Post-shutdown, the SEC is starting to catch up on no-action requests to exclude shareholder proposals, posting several new entries at the end of last week. While most of the responses reflected withdrawals of requests in light of withdrawal of the subject proposal, one of the more interesting withdrawal letters relates to a decision to include a shareholder proposal. The proposal, submitted by the New York City Employees’ Retirement System and other pension funds overseen by NYC Comptroller Scott Stringer, sought to have TransDigm Group Incorporated, a manufacturer of aerospace components, adopt a policy related to climate change. After the company sought no-action relief from the SEC staff—and notably well before the government shutdown and before the SEC had even responded to the company’s request—the proponent pension funds filed suit in the SDNY seeking to enjoin the company from soliciting proxies without including the shareholder proposal and declaratory relief that the exclusion of the proposal violated Section l4(a) and Rule l4a-8. Will the Comptroller use the same tactic of circumventing the traditional SEC process and commencing litigation for any proposal the pension funds submit in the future? Will going straight to court be the new normal?
The proposal from the pension funds, submitted in September 2018, requested that the company adopt a “policy with time-bound, quantitative, company-wide goals for managing greenhouse gas (GHG) emissions, taking into account the objectives of the Paris Climate Agreement” and report back on its plans to achieve these targets. The supporting statement contended that “[w]ell over 60% of Fortune 100 companies have already set GHG emissions targets.” By “leav[ing] the nature, timing and level of the goals entirely up to TransDigm’s discretion,” and merely “set[ting] a guiding direction that can be assessed by shareholders,” the proposal sought to preempt a potential exclusion effort on the basis of micromanagement under the Rule 14a-8(i)(7) “ordinary business” exclusion.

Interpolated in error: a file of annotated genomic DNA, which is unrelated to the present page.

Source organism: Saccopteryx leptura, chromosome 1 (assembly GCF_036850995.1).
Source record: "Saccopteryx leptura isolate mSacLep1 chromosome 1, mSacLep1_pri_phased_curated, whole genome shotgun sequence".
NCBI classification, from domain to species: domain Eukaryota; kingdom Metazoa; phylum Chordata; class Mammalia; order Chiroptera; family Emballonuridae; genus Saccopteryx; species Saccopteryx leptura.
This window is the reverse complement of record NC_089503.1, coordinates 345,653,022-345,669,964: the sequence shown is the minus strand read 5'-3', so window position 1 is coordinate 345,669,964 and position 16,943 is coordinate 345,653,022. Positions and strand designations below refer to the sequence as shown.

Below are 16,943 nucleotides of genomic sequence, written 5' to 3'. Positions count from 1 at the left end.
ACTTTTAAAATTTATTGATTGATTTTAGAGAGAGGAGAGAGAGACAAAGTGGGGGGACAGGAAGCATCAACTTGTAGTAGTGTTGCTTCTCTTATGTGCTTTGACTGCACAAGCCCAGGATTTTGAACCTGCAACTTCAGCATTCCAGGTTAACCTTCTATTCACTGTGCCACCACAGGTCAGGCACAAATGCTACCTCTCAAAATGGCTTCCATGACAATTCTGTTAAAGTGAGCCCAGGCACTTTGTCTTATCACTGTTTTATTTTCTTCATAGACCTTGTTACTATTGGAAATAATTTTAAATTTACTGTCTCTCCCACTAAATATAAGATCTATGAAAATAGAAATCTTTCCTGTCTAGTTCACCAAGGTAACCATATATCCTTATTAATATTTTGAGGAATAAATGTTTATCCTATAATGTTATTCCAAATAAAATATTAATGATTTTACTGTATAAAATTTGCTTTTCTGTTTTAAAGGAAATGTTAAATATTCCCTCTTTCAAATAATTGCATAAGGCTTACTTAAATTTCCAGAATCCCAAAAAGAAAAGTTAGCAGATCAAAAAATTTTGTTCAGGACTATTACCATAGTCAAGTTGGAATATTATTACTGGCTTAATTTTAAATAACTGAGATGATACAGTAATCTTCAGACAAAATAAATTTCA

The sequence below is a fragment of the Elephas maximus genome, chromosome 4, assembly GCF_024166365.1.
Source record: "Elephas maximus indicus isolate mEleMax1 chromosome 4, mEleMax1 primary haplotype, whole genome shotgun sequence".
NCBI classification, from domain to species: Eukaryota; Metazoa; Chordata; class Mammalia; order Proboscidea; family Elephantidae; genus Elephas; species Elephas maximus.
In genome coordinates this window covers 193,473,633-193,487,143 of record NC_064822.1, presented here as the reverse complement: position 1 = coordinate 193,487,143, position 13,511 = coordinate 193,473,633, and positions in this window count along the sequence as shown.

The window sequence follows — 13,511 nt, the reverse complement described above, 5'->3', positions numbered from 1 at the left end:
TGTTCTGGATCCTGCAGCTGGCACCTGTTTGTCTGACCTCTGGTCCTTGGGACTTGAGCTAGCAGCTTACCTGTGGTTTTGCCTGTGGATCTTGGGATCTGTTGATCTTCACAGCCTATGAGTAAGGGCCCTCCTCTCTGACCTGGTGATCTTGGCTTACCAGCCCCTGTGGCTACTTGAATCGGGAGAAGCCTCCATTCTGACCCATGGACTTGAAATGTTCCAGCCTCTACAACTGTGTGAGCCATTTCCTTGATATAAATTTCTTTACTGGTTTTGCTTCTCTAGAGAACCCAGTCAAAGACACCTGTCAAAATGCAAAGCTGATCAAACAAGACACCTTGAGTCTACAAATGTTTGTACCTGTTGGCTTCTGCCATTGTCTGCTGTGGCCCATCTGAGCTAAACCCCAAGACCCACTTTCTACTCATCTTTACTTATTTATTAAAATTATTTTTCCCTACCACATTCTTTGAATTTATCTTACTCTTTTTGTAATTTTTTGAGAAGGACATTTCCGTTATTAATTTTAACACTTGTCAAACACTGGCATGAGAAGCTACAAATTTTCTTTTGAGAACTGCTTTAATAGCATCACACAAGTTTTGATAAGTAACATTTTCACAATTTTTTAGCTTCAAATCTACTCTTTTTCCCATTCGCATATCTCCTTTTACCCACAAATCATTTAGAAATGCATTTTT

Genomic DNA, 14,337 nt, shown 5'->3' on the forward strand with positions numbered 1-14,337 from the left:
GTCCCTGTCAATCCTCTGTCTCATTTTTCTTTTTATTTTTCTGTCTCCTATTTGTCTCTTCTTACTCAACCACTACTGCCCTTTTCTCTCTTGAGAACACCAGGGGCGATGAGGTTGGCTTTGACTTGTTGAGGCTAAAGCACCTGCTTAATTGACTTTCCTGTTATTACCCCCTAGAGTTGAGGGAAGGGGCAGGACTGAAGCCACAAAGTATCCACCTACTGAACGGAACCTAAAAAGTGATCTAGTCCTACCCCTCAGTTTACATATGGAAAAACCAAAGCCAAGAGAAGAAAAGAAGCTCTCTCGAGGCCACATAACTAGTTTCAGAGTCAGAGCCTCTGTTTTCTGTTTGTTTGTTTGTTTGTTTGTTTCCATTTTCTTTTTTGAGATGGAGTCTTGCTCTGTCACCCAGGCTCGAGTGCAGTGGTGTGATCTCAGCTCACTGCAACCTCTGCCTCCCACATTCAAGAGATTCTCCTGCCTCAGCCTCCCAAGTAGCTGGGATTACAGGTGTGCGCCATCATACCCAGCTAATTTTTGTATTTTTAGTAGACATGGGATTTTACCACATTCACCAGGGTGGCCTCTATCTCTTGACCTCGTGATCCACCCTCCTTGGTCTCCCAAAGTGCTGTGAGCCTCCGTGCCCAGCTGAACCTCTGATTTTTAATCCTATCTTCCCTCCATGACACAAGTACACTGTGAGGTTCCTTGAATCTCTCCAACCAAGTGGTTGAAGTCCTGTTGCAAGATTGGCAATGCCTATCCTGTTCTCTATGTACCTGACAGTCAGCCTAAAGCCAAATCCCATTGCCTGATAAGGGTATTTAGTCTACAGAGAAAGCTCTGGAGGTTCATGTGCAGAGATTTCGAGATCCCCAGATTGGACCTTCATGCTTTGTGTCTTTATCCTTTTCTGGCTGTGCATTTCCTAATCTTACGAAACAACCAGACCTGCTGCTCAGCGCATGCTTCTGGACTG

In its request for no-action relief, submitted to the SEC on November 9, the company contended that the proposal was properly excludable on the basis of Rule 14a-8(i)(7) because, in the company’s view, the proposal did seek to micromanage the company. The company cited the staff’s new SLB 14J, which stated that, in determining excludability based on micromanagement, the staff “looks only to the degree to which a proposal seeks to micromanage,” not the underlying subject matter of the proposal.
Notwithstanding the proponent’s effort to avert micromanagement, the company contended that, by requesting a policy with “time-bound, quantitative, company-wide goals” managing GHG emissions, the proposal “seeks to subjugate management’s judgment with respect to day-to-day operational matters to the need to comply with rigid goals that cannot possibly account for the full range of circumstances that the Company’s numerous operating units and locations may face in the future.” Separately, the company argued that the board had determined, in the context of the company and the implications of the proposal on its business, that the policy considerations raised by the proposal did not transcend the company’s ordinary business matters.
Instead of conforming to the usual practice of submitting its own response to the SEC, the NYC Comptroller’s office wrote to the SEC on December 7 that it would not respond to the company’s November request for no-action because the pension funds had separately commenced a lawsuit against the company seeking declaratory and injunctive relief “that would ensure the… shareholder proposal is included in the proxy solicitation materials.” As a result, in light of the pending litigation, the Comptroller requested that the SEC leave the matter to the courts, requesting that, the “staff follow its prior practice and decline to issue any response to TransDigm’s no-action request.”